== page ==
Nine Ipswich care homes are ‘under-performing’

Monmouth court care home. Ipswich

Monmouth court care home. Ipswich

Almost 500 elderly and vulnerable people in Ipswich are living in under-performing care homes, our investigation has found.

Nine care homes caring for a total of 488 residents in the town are rated either inadequate, requires improvement or, under the previous rating system, not fully compliant by the health watchdog.

The Care Quality Commission (CQC) has, however, rated 18 of the town’s care homes as good or outstanding, or classed them as compliant. The homes cater for 580 elderly people.

Suffolk County Council has today pledged to help care homes improve care by launching a dedicated team to investigate concerns raised by residents and families.

The findings come after Monmouth Court Nursing Home, which cares for 153 residents and is privately run by Bupa, was rated inadequate by the QCQ last month. It was previously rated requires improvement.

Two other care homes in Ipswich are also rated inadequate – Anglesea Heights Nursing Home, which cares for up to 120 residents and is also run by Bupa, and Beechlawn Residential Home, which cares for up to 36 elderly people and is run by Leafoak Limited.

Both Bupa and Leafoak Limited have said they have taken immediate action to address CQC’s concerns and are working closely with external health professionals to make improvements.

Most Read

They say they are implementing “robust leadership and management plans” and holding regular meetings with residents and their families.

But it means up to 309 residents, some with complex medical needs such as dementia or physical needs, are living in care homes rated inadequate – the lowest possible of four ratings issued by the CQC.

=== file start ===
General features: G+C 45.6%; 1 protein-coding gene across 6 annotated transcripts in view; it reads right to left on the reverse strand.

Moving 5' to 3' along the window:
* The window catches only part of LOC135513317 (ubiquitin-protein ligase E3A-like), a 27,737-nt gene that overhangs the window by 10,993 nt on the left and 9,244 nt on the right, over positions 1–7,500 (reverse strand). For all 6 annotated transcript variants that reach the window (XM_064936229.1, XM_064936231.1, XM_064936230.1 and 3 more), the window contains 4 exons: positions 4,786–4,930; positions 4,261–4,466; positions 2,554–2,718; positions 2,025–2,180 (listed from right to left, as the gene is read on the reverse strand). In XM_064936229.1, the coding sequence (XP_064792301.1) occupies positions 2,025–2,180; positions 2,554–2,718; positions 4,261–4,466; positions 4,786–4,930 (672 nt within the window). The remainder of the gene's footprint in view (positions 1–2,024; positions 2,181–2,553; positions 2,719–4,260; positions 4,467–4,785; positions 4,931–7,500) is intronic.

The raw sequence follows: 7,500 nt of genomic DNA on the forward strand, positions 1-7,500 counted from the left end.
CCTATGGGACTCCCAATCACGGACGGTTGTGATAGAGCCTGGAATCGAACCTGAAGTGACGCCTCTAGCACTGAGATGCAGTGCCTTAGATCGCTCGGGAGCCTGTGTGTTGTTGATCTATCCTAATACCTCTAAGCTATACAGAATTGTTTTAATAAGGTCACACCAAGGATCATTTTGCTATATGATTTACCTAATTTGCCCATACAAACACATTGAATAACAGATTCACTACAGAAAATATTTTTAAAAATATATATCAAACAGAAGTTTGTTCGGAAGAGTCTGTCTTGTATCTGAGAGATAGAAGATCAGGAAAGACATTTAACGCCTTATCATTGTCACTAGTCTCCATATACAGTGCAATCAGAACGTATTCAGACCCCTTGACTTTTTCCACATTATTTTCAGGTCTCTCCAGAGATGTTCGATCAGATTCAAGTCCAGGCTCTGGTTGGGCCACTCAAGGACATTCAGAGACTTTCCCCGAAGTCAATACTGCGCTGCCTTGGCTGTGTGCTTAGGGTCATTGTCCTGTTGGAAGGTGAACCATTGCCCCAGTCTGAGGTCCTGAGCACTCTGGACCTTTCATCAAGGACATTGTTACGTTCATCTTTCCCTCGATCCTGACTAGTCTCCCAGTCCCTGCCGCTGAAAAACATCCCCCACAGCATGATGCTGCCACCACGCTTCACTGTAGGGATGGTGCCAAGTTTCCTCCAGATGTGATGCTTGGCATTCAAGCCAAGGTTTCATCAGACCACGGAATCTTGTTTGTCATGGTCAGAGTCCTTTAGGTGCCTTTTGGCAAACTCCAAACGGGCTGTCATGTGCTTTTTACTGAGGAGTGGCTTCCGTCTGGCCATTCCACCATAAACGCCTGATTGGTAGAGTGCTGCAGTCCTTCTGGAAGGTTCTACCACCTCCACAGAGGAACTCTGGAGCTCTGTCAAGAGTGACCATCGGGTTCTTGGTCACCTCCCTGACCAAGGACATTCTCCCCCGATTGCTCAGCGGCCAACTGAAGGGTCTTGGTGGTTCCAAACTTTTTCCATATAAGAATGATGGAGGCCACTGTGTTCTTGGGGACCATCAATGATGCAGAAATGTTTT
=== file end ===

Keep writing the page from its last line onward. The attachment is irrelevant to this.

Another five care homes in Ipswich are rated requires improvement – the second-worst rating behind good and outstanding. A total of 156 residents are living in these homes.

Beccy Hopfensperger, cabinet member for adult care at Suffolk County Council, said: “Our adult and community service team is committed to ensuring that residents are supported by care homes which deliver a quality service.

“We work closely with the NHS, CQC and other key organisations in the monitoring of care homes and engage directly with people using care home services through social work contact and visits to these homes.

“The council works with care home providers to provide support while improvements are made. The council is developing an expanded contracts team to monitor more services proactively and help identify concerns and issues.

“We are also bringing together the Quality Improvement Team and the Dignity Support Team to form an enhanced Provider Support Team to work with providers. This will offer more intensive interventions and support for providers to make improvements where these are necessary.”

Andy Yacoub, chief executive of Healthwatch Suffolk, urged families to report any concerns over care homes to them.

He said: “We recognise that there is inconsistency in the quality of care provided across the county and Healthwatch Suffolk is constantly striving to help improve service quality. We will do this through our close working relationship with the Care Quality Commission, Suffolk County Council and providers.

“We are always interested to hear the views of people with regard to the care they, or a relative, receive within a residential or nursing home so that we can independently represent their views.”

To do so, call 01449 703949 or email.

Become a Supporter

This newspaper has been a central part of community life for many years. Our industry faces testing times, which is why we're asking for your support. Every contribution will help us continue to produce local journalism that makes a measurable difference to our community.

Become a Supporter